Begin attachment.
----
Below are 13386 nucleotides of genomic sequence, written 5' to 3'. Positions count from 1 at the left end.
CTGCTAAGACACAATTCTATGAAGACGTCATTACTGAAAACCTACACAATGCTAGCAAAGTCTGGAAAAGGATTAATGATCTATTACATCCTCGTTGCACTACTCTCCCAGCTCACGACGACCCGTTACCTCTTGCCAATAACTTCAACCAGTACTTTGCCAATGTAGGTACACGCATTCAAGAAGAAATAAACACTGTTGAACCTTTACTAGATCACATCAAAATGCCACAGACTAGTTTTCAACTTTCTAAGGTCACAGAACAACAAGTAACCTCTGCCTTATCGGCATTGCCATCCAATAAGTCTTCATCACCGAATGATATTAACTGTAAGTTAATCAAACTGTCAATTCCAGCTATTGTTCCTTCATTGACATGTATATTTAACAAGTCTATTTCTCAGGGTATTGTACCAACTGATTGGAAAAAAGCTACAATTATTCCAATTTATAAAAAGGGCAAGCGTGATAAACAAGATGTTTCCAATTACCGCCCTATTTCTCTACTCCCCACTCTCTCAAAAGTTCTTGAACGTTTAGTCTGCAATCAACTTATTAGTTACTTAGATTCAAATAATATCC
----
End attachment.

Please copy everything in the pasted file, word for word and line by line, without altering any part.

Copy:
Below are 13386 nucleotides of genomic sequence, written 5' to 3'. Positions count from 1 at the left end.
CTGCTAAGACACAATTCTATGAAGACGTCATTACTGAAAACCTACACAATGCTAGCAAAGTCTGGAAAAGGATTAATGATCTATTACATCCTCGTTGCACTACTCTCCCAGCTCACGACGACCCGTTACCTCTTGCCAATAACTTCAACCAGTACTTTGCCAATGTAGGTACACGCATTCAAGAAGAAATAAACACTGTTGAACCTTTACTAGATCACATCAAAATGCCACAGACTAGTTTTCAACTTTCTAAGGTCACAGAACAACAAGTAACCTCTGCCTTATCGGCATTGCCATCCAATAAGTCTTCATCACCGAATGATATTAACTGTAAGTTAATCAAACTGTCAATTCCAGCTATTGTTCCTTCATTGACATGTATATTTAACAAGTCTATTTCTCAGGGTATTGTACCAACTGATTGGAAAAAAGCTACAATTATTCCAATTTATAAAAAGGGCAAGCGTGATAAACAAGATGTTTCCAATTACCGCCCTATTTCTCTACTCCCCACTCTCTCAAAAGTTCTTGAACGTTTAGTCTGCAATCAACTTATTAGTTACTTAGATTCAAATAATATCC